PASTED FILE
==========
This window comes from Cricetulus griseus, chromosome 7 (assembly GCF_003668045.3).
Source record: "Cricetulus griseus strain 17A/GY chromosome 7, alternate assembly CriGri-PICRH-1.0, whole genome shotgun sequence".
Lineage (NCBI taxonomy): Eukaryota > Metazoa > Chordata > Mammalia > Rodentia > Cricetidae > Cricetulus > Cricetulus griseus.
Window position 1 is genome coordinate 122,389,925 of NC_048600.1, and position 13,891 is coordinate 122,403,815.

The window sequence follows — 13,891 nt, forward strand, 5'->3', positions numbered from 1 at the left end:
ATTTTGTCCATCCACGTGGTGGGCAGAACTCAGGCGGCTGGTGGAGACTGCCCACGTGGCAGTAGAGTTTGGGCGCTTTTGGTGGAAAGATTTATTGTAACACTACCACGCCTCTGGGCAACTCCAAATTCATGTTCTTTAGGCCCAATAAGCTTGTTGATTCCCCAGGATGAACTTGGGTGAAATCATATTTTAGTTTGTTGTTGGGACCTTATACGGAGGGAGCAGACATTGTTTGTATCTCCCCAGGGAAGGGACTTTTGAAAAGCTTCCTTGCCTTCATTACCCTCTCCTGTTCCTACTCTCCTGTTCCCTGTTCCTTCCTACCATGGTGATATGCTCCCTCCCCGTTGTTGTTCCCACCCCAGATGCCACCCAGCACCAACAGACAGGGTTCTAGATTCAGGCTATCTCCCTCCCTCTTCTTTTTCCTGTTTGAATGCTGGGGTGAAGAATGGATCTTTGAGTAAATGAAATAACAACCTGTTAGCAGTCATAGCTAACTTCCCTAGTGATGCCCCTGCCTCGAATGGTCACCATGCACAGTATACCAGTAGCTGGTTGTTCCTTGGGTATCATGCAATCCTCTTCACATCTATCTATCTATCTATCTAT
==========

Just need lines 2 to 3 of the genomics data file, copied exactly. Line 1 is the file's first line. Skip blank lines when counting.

Source record: "Cricetulus griseus strain 17A/GY chromosome 7, alternate assembly CriGri-PICRH-1.0, whole genome shotgun sequence".
Lineage (NCBI taxonomy): Eukaryota > Metazoa > Chordata > Mammalia > Rodentia > Cricetidae > Cricetulus > Cricetulus griseus.